Like many other families in the US, there is a battle between kids and adults about whether kids should have to do chores. For example, at the Solomon Schechter School of Manhattan, research has shown that 62.8% of the fifth, sixth, and seventh graders do chores and that 17.9 % of them started at age 8. Unlike Emily Wiggins, the majority of the students believe kids should have to do chores. I believe kids should have to do chores for so many reasons.
One reason for making your kids do chores is that it helps promote responsibility. According to my mom and one of my teachers at SSSM, chores are very important. My mom and my teacher both started doing chores around age 8 and they think it made a positive impact on their lives. My teacher has children, and one is a baby that is 2 years old. Of course, they are still very young and they are not old enough to start working around the house, but she is planning to give them chores to help them become responsible.
According to Deb Cohen, assistant director of the web-based Center for Parenting Education, “kids who do chores are better in all aspects of their lives.” The chores help them become more responsible. Responsibility helps kids in school and in the larger world and can boost their self confidence. In college, kids live alone and they don’t have a parent to clean up their room. If they had chores growing up, they would be able to clean it up on their own.
Another reason for making your kids do chores is that it helps prepare them for the future. Marty Rossman of the University of Minnesota has conducted a study that shows that when kids start to do chores at age 3 or 4, they are more likely going to have good relationships with family and friends, and achieve academic and early career success. This will help them to be self-sufficient, as compared with those who didn’t have chores or who started them as teens. But that is not the only reason that making your kids do chores helps prepare them for the future. Some kids who do chores get paid to do them and that helps them manage money. The future is very complicated, so prepare them for it.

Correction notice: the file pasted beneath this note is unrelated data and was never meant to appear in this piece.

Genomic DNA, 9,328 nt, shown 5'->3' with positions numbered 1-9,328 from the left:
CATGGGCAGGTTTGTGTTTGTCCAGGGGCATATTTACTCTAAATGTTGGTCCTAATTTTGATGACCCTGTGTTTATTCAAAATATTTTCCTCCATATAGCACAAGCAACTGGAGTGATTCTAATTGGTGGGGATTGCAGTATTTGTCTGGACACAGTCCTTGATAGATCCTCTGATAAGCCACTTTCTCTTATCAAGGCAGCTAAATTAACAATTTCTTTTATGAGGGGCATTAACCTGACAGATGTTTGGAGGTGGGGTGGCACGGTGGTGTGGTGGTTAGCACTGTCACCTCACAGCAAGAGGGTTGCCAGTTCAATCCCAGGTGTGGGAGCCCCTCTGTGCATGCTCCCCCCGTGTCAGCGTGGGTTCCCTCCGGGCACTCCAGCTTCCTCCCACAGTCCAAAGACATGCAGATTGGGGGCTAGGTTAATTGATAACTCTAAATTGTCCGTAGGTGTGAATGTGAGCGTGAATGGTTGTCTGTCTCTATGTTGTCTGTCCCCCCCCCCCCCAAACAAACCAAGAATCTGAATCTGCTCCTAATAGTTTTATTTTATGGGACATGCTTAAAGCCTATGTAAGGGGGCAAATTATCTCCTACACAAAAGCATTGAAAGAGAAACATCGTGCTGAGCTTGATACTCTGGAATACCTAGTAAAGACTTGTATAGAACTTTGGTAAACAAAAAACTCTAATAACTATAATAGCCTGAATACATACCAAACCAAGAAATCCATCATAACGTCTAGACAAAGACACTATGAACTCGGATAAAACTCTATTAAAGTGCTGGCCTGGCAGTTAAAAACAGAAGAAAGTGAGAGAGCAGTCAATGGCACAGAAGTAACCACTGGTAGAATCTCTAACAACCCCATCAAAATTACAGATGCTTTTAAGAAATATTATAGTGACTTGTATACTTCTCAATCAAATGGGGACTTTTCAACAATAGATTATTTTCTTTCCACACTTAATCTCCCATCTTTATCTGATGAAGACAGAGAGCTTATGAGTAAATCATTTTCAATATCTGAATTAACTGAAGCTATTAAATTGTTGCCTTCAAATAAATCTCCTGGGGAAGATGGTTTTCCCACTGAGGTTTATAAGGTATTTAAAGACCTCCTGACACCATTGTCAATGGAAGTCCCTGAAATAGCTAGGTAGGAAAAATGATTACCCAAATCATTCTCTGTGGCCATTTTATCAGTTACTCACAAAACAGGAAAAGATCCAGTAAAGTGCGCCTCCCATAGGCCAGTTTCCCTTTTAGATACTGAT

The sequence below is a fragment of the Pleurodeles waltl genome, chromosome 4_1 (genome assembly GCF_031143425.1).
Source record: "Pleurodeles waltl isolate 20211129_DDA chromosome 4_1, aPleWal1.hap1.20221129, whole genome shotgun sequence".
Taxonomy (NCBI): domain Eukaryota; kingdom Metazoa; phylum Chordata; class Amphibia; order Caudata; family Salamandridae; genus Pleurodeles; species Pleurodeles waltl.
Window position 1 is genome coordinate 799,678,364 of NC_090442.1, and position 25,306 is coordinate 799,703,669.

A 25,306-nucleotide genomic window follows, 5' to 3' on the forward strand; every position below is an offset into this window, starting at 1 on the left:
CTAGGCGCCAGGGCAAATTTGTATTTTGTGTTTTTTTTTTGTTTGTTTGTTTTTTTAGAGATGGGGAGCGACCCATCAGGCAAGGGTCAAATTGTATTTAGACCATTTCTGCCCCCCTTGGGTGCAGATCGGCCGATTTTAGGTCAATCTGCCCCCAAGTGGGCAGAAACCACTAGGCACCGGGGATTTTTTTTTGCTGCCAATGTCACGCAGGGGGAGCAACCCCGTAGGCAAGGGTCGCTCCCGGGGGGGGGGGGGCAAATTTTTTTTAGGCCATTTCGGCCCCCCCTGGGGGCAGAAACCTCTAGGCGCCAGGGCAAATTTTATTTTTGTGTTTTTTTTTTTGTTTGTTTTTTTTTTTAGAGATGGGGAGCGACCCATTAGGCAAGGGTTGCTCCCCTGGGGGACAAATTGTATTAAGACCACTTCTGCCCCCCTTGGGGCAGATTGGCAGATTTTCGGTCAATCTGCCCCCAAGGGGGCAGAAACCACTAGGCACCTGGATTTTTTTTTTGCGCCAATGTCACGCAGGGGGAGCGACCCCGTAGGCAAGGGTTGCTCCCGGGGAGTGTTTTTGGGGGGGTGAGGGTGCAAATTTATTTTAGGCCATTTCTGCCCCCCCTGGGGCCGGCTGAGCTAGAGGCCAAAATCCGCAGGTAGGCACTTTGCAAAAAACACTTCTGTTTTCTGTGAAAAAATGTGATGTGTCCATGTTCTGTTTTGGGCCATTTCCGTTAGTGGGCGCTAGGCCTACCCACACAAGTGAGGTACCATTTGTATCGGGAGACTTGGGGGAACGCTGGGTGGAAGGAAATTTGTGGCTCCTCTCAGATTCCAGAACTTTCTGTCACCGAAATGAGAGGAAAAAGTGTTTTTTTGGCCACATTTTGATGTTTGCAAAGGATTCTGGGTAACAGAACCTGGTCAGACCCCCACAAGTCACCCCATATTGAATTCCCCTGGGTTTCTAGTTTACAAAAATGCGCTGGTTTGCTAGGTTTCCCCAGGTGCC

The last reason is one of the most important reasons for why you should encourage your kids to do chores. Making your kids do chores has health benefits. Dr. Rian Rowles, a psychiatrist affiliated with Advocate Christ Medical Center in Oak Lawn, Illinois says that “too much clutter can cause tremendous stress and fatigue. When things take longer to find, or can’t be found, stress levels rise, and so does your risk for illness.” By doing chores kids can help get rid stress and clutter.
Chores can keep kids healthy by giving them opportunities to exercise. One of the world’s largest studies on physical activity has found that having your kids do household chores can be just as effective as running or working out when it comes to cutting your risk of heart disease and extending your life. Many kids around the world are trying to (or just need to) lose some weight. While age, and gender play a big role, it’s possible to burn anywhere from 100-300 calories per hour doing housework, and it is all depending on what type of activity, vigor, and time in which you do it.
Opponents might say kids work so hard during the day, they need time to relax. Kids go to school all the time with piles of homework. True, kids need time to relax. However I believe that kids have enough time to do chores and work around the house. Personally, I spend around an hour of homework and at least thirty minutes of chores a day. That leaves me with three hours of free time a night!
Kids should do chores for all of the benefits ahead. As I have said, chores prepare kids for the future, teach them responsibility, and have some big health benefits. These are just a three out of many more reasons why kids should have chores. If you’re a parent or are going to be, please encourage your kids to do chores. Chores are very important and beneficial and I believe kids should have to do them.
Should kids have homework?